heap. From Stella point, where many people give up, it is another 45 minute to an
hour hike to the summit along the rim. The temperature was now -17c with wind. We
had lost one member to altitude sickness on the way up, and she was taken back down
to camp on oxygen. I was not going to give up now, and after a 10-minute break, we
pressed on. It was hard work and painfully slow going as I stumbled like a drunk over
the snow. I passed my son coming back down, he had made it. At approximately 9
a.m. I staggered towards the famous board at Uhuru peak 19,340 ft. I had made it. I
do not recall much of that last walk or the time at the summit, it is all a blank. I do
remember seeing magnificent glaciers, and most importantly, sprinkling my mum’s
ashes. The attitude affects your brain and you are in a semi-conscious state. That is
why they do not allow you to stay at the summit more than 15 minutes, just time to
take a few photos if you can remember how to work the camera!!
Coming back down was so much faster and easier, although the loose scree was
slippery and you fell often. All our water was frozen still, and we only had a small
bottle from the guide between four of us. The sun was hot, and we became dehydrated
quickly. My lips cracked through licking them continuously. Arriving back at Barufu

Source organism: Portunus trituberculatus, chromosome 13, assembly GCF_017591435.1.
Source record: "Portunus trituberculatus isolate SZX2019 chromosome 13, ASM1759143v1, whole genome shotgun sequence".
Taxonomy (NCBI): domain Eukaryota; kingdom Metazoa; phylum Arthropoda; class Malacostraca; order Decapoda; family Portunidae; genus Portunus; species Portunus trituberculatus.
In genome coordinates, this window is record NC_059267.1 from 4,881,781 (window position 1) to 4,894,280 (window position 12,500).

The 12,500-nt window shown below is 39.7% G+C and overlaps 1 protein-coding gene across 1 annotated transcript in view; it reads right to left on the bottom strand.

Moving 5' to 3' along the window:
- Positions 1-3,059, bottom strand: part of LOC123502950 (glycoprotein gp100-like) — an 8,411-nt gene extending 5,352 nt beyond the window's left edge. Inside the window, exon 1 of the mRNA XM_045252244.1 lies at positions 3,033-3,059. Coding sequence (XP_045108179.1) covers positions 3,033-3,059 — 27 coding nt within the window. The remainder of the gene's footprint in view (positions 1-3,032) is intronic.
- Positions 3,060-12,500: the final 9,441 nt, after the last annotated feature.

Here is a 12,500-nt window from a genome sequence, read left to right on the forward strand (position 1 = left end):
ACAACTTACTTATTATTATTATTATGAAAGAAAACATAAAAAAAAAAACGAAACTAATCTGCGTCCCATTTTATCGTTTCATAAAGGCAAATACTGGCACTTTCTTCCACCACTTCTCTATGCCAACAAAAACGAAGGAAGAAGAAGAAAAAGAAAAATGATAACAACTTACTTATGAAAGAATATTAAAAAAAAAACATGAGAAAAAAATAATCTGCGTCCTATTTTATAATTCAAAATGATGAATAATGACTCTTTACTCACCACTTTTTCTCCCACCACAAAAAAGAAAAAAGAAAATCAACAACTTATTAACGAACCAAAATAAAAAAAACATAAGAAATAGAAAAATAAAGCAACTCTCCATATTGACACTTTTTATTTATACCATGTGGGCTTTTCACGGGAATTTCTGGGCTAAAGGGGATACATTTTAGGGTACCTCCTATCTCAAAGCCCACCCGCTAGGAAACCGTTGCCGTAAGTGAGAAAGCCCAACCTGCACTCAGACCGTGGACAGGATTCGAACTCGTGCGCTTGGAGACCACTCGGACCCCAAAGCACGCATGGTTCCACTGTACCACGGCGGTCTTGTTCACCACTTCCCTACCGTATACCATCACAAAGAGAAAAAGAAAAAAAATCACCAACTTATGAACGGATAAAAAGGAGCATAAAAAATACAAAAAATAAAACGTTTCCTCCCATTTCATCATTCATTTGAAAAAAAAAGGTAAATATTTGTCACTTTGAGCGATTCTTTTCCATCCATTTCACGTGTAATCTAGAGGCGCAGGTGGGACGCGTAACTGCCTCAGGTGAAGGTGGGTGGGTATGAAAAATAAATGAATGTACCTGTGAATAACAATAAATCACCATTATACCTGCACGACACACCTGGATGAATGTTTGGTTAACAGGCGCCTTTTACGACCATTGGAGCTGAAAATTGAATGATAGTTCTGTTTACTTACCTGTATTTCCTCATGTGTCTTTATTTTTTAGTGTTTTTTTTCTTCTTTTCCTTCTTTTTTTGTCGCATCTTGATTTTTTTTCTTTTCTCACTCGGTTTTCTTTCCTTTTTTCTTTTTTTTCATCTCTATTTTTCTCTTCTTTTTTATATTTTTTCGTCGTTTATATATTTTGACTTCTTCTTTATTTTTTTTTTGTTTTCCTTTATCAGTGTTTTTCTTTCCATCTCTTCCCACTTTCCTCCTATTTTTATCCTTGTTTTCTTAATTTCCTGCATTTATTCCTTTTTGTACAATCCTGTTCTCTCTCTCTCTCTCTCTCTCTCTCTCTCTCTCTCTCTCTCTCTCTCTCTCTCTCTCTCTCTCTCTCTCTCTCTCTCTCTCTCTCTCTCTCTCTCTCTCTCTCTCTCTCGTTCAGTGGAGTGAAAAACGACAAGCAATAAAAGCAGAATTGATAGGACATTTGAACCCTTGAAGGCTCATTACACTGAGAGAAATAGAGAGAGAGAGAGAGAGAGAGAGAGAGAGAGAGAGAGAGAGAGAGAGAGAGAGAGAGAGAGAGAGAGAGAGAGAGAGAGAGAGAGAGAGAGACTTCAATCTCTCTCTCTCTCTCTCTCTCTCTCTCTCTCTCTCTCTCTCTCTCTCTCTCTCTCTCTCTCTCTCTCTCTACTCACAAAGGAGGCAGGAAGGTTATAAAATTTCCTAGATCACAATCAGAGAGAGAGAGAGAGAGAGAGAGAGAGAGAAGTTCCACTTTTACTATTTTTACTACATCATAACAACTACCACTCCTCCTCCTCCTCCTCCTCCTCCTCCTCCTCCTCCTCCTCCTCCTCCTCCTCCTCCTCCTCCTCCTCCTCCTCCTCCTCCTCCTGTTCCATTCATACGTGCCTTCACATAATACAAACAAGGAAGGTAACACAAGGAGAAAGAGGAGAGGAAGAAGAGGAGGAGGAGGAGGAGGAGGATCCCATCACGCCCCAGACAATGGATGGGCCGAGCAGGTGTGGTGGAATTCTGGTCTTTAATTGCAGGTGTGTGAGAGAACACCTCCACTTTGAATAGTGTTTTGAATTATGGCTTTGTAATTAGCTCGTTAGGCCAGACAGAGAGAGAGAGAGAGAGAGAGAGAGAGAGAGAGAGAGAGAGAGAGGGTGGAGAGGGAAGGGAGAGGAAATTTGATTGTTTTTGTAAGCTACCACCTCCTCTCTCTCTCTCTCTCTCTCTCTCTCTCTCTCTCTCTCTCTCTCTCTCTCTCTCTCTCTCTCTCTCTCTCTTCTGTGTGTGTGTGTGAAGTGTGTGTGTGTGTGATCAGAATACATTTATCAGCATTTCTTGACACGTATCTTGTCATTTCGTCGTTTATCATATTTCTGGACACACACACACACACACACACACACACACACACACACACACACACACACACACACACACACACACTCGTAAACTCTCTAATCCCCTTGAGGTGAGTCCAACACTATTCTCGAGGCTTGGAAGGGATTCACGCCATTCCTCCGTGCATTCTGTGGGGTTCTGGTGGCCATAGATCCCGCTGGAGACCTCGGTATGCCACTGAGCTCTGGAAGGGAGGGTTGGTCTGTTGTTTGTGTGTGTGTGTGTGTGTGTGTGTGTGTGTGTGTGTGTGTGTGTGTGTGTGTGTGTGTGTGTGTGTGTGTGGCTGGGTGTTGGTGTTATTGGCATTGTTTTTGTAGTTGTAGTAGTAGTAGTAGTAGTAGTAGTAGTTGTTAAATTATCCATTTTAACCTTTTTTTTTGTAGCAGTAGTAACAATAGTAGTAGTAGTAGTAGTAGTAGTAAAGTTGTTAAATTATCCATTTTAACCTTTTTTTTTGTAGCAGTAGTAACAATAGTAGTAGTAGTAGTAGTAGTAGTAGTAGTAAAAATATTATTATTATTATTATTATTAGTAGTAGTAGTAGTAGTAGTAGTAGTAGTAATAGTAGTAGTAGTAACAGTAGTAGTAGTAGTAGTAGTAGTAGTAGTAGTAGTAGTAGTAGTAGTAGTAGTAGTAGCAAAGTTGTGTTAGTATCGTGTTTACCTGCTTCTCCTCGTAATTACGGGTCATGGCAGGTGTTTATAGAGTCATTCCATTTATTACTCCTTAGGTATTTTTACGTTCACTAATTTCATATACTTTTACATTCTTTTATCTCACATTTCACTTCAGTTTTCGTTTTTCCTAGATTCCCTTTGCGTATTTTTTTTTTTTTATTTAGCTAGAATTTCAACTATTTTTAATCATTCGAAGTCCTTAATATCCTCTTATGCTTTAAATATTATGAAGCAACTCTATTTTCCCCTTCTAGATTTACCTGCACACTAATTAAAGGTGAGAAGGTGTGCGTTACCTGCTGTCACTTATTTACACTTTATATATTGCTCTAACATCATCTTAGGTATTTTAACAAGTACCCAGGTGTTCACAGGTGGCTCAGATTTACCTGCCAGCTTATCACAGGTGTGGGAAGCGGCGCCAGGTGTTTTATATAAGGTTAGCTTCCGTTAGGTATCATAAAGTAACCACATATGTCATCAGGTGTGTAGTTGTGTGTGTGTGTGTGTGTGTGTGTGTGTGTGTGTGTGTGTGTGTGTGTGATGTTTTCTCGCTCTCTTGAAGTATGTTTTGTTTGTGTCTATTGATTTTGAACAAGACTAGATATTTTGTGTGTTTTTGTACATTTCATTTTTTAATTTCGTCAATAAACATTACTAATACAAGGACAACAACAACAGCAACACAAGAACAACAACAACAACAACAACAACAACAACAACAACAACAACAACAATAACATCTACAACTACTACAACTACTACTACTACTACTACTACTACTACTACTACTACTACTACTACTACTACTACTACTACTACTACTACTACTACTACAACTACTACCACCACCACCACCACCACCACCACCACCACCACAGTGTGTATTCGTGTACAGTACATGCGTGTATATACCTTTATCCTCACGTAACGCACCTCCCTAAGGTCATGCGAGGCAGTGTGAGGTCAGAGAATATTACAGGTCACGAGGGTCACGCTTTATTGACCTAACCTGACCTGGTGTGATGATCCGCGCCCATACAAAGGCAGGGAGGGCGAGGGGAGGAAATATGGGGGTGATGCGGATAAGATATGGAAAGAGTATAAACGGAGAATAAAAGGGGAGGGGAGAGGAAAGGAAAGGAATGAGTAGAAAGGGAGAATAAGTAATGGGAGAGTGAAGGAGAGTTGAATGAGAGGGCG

camp, we were allowed to eat and rest a couple of hours before packing up and
moving on down to our last camp at Mweka. This was very hard, as we had been
walking for 22 hours since 11pm the previous night. We got to camp having walked
the last 3 hours in the moonlight and fell into our tents without the strength to have
any dinner. I was sick through exhaustion and stress.
After a good nights sleep we left next morning to walk the final 4 hours to Mweka
This may all sound a torturous and traumatic experience, but one I would not have
missed for the world, it was a truly amazing experience. My son and I still talk about
it, and I am sure we will for many many years. So if you have ever considered doing
something adventurous and are up for a challenge, then climb Kilimanjaro. Whether it
is for a charity or not, you deserve to be very proud of yourself. It is certainly no walk
in the park!
Good luck to all the KLFM climbers, you can do it!!!


Patient details

Surname…………………………. Forename………………………NHS number……………….D.O.B………… Community Respiratory Team MANAGEMENT PLAN – COPD Exacerbation Actual Problem………………………………………………………………………………. Goals agreed with patient, family and nurse Short Term: Long Term: Exacerbation is manag


Journal of Ethnopharmacology 98 (2005) 367–370Alkaloids from Boophane disticha with affinity to theMikkel Sandager , Nicolaj D. Nielsen , Gary I. Stafford ,a Research Centre for Plant Growth and Development, School of Botany and Zoology, University of KwaNatal Pietermaritzburg, P/Bag X01, Scottsville 3209, South Africa b Department of Medicinal Chemistry, The Danish University of